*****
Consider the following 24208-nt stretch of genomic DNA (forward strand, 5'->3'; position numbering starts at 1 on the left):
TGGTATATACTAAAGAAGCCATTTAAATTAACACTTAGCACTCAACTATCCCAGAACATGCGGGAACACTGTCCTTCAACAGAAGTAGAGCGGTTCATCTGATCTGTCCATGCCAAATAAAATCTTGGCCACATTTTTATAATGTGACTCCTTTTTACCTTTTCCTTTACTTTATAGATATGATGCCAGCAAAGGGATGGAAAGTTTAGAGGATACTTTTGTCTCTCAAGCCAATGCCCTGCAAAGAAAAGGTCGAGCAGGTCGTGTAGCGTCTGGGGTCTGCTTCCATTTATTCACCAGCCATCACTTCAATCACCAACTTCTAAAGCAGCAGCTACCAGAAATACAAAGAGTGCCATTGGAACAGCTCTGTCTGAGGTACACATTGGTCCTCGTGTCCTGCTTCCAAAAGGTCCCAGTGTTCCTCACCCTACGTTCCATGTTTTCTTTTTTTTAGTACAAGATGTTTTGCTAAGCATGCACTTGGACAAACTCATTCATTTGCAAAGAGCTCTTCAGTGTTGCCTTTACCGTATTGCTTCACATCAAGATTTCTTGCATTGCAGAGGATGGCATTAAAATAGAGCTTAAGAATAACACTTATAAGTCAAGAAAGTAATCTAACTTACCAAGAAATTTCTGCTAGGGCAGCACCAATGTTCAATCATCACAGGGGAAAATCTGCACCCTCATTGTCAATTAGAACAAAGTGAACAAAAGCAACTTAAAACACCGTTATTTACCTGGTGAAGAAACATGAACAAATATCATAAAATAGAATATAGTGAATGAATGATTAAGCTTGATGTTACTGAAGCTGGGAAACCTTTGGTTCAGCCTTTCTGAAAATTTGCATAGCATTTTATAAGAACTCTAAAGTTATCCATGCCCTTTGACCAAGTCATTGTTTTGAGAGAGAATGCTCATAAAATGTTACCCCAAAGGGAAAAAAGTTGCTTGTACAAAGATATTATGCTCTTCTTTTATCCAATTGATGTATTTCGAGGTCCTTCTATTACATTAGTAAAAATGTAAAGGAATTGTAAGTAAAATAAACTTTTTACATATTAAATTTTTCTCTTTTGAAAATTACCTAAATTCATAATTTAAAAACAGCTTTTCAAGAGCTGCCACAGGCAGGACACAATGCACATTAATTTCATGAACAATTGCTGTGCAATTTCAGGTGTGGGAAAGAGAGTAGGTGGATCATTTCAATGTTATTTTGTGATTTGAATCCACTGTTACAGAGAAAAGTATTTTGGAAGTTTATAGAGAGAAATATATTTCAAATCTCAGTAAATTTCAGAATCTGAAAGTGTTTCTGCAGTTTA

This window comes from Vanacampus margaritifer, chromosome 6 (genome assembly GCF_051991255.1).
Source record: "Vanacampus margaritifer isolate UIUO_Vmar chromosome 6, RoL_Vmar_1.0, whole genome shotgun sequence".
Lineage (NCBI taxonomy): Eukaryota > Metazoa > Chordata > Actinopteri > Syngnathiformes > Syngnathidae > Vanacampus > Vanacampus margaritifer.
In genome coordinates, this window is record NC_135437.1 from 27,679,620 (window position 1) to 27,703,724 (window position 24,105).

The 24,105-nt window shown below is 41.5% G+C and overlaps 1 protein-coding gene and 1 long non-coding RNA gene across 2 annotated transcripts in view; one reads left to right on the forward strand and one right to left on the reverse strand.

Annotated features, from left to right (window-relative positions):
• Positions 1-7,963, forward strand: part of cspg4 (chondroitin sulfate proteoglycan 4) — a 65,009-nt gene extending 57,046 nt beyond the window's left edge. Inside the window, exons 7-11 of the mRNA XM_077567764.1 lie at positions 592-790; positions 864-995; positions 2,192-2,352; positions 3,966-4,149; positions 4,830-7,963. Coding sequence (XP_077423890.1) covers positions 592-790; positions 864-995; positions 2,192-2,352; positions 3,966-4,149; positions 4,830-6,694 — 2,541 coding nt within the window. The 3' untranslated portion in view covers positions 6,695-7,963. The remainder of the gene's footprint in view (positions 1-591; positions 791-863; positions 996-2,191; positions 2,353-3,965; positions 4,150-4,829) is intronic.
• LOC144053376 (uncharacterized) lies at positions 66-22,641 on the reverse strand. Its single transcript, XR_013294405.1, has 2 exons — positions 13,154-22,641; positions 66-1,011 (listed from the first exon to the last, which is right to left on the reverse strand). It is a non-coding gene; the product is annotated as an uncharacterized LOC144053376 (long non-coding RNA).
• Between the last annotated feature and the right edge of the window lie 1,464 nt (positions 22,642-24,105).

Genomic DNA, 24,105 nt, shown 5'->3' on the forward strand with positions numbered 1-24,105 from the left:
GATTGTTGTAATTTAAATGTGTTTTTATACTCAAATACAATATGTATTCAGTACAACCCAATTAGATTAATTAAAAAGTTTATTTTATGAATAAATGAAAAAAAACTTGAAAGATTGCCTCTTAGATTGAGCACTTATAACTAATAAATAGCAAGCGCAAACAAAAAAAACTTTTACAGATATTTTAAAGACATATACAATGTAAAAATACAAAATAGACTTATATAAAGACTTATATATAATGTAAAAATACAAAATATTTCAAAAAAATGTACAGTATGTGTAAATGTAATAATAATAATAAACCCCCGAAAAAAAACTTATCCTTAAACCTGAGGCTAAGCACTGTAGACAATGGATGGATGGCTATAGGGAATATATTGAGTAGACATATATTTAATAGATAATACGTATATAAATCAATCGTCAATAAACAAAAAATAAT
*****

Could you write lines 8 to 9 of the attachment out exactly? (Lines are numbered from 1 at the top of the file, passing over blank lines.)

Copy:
Annotated features, from left to right (window-relative positions):
• Positions 1-7,963, forward strand: part of cspg4 (chondroitin sulfate proteoglycan 4) — a 65,009-nt gene extending 57,046 nt beyond the window's left edge. Inside the window, exons 7-11 of the mRNA XM_077567764.1 lie at positions 592-790; positions 864-995; positions 2,192-2,352; positions 3,966-4,149; positions 4,830-7,963. Coding sequence (XP_077423890.1) covers positions 592-790; positions 864-995; positions 2,192-2,352; positions 3,966-4,149; positions 4,830-6,694 — 2,541 coding nt within the window. The 3' untranslated portion in view covers positions 6,695-7,963. The remainder of the gene's footprint in view (positions 1-591; positions 791-863; positions 996-2,191; positions 2,353-3,965; positions 4,150-4,829) is intronic.